From telephone poles, wires, and cars, to animals, and stealthy photobombers, nothing is more distracting than something you don’t want in the background of your photo. Since many cameras nowadays allow us to look back at our shots instantly, it’s easier than ever to deal with this, but it’s always a good idea to double and triple-check the background of each photo to make sure you haven’t accidentally captured a distraction.

7. Symmetry and PatternsPhoto Composition #ctmh #closetomyheart #photography #photos #photocomposition #camera #scrapbooking #memorykeeping #symmetry #patternsPhoto Composition #ctmh #closetomyheart #photography #photos #photocomposition #camera #scrapbooking #memorykeeping #symmetry #patterns

Most people have a thing for symmetry and patterns. Sometimes, we can’t quite put our finger on why we prefer certain photos to others, but chances are, symmetry and patterns (or the lack thereof) have something to do with it. Even if we aren’t aware of it consciously, we still notice. If you’re able to find a pattern or some beautiful symmetry in your shot, take advantage of it! In these shots, the photographer utilized the symmetry in the architecture of the cathedral and the natural pattern created by the flowering trees to appeal to that sub-conscious love of regularity we all share.

8. ForegroundPhoto Composition #ctmh #closetomyheart #photography #photos #photocomposition #camera #scrapbooking #memorykeeping #foregroundPhoto Composition #ctmh #closetomyheart #photography #photos #photocomposition #camera #scrapbooking #memorykeeping #foreground

When you have a clear subject in your photograph, it may seem counterintuitive to focus on anything but that subject in your photo. However, if you are able to create some interest in the foreground of your shot, you’ll be able to create the illusion of additional depth. In these examples, the cup of coffee and the look-out binoculars serve as additional interest points, which also create depth in both photos.

9. TrianglesPhoto Composition #ctmh #closetomyheart #photography #photos #photocomposition #camera #scrapbooking #memorykeeping #trianglesPhoto Composition #ctmh #closetomyheart #photography #photos #photocomposition #camera #scrapbooking #memorykeeping #triangles

This “rule” is related to the patterns and symmetry guideline. If you look closely, you can find triangles in nearly everything you see. If you can integrate triangles into the background, foreground, or leading lines of your photo, it will instantly enhance the quality of your photo. These triangles don’t necessarily need to be overt or obvious. Basically, you just need to be able to draw a triangle using points in the photograph. Whether the triangles are created by an architectural element or by people’s arms, they will add greatly to the aesthetic value of your photos.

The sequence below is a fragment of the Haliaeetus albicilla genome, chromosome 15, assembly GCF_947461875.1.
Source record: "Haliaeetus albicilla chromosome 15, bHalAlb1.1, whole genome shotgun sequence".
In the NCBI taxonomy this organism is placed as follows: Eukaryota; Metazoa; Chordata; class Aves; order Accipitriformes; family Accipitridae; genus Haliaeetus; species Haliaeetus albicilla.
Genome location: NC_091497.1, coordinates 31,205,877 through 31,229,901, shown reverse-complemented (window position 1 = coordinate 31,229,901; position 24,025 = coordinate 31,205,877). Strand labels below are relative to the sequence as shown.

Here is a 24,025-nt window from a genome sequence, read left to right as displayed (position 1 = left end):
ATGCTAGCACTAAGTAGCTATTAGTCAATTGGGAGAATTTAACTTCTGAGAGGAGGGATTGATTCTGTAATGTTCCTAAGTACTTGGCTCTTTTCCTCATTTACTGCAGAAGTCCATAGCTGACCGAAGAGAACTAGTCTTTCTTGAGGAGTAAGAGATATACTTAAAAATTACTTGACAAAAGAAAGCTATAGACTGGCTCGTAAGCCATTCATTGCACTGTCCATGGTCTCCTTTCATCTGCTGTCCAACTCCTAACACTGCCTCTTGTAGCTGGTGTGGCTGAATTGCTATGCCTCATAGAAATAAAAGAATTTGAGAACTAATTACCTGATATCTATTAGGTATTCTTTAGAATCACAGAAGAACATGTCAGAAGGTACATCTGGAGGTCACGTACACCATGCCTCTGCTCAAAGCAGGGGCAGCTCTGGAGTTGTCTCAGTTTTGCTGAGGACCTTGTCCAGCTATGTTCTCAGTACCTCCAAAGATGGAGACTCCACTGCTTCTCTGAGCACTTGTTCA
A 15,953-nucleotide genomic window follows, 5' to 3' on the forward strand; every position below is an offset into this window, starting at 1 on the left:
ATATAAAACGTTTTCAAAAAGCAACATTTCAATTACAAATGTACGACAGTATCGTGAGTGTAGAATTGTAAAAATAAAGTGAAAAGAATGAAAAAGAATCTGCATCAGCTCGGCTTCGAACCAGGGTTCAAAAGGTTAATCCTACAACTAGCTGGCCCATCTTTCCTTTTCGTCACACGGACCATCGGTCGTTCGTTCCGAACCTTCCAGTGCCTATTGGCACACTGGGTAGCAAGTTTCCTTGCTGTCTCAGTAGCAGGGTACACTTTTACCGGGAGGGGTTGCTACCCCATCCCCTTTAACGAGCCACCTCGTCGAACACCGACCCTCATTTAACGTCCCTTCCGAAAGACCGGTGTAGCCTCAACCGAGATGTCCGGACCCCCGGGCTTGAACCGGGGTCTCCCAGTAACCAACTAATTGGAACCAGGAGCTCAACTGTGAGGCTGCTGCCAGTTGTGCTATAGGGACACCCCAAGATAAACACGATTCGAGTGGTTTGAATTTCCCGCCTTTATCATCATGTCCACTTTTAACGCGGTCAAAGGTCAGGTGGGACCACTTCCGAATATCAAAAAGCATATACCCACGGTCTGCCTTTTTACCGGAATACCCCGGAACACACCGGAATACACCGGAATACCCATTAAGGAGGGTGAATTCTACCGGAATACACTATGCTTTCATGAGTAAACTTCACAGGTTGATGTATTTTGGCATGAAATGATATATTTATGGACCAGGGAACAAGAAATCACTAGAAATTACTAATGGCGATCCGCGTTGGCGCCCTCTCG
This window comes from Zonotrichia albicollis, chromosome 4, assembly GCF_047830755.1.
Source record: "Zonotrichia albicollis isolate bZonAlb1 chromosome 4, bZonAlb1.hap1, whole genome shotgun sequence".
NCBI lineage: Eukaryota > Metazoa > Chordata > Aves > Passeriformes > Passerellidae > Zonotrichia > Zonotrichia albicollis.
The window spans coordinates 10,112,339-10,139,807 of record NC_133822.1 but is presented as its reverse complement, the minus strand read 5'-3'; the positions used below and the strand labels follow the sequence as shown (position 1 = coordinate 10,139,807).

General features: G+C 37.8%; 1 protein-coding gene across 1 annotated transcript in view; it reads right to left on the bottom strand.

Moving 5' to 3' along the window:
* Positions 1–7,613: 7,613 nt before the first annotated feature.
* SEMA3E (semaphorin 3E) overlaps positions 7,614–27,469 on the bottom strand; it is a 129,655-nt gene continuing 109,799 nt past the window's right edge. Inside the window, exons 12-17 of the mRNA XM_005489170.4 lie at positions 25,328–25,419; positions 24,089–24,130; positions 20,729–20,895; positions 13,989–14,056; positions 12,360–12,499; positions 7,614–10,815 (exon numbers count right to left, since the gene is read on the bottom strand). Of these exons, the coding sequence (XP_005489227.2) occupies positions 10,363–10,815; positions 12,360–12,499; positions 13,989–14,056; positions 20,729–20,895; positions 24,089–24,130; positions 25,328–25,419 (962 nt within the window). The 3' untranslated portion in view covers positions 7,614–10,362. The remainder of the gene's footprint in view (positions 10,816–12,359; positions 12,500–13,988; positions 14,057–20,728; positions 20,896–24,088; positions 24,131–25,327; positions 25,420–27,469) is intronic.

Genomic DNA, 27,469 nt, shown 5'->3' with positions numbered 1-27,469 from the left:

10. Rules Are Made to Be Broken!

Once you have a good grasp of the first nine photography rules we just shared, you will be ready to explore your creativity and learn when and how to break them. If you want to achieve an effect that follows one rule while breaking another, go for it! Don’t be afraid to branch out and experiment on your own terms to find your niche.

Do you guys have any tricks or techniques that you’d like to share? Leave a comment below!

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5 Ways to Get Out of a Creative Rut and Get Inspired

We’ve all been there. No matter how much we enjoy creating, eventually there comes a time where we find that our creative juices are anything but flowing. It is nothing to feel bad about. Lulls come and go and are part of the creative process. However inevitable these ruts may be, we do at least have some control over how long we allow ourselves to stay in them. Below are five suggestions to get out of that brain-lock and find your muse.

  1. Carve out a creative space.

Workspace Wonder™ Organization #ctmh #closetomyheart #workspacewonder #work #space #wonder #organization #organisation #system #storage #solution #stacking #declutter #papercrafting #paper #craft #crafting #diy #cardmaking #scrapbooking

Dedicate a physical place for your crafting and take the time to nest. Make it a place that reminds you of how much you love scrapbooking or cardmaking (or both!) and why. While craft rooms can be fabulous, this creative space doesn’t have to be an entire room. A desk or a table work just as well. Include quotes, photos, finished projects, supplies—whatever supports your creative energy. Once your place is all set up, don’t let it get stale. Keep wanting to spend time there by keeping it up with a cute new pillow, or quote, or photos, etc. Make this the place you physically go to, and want to go to, when you work on your art.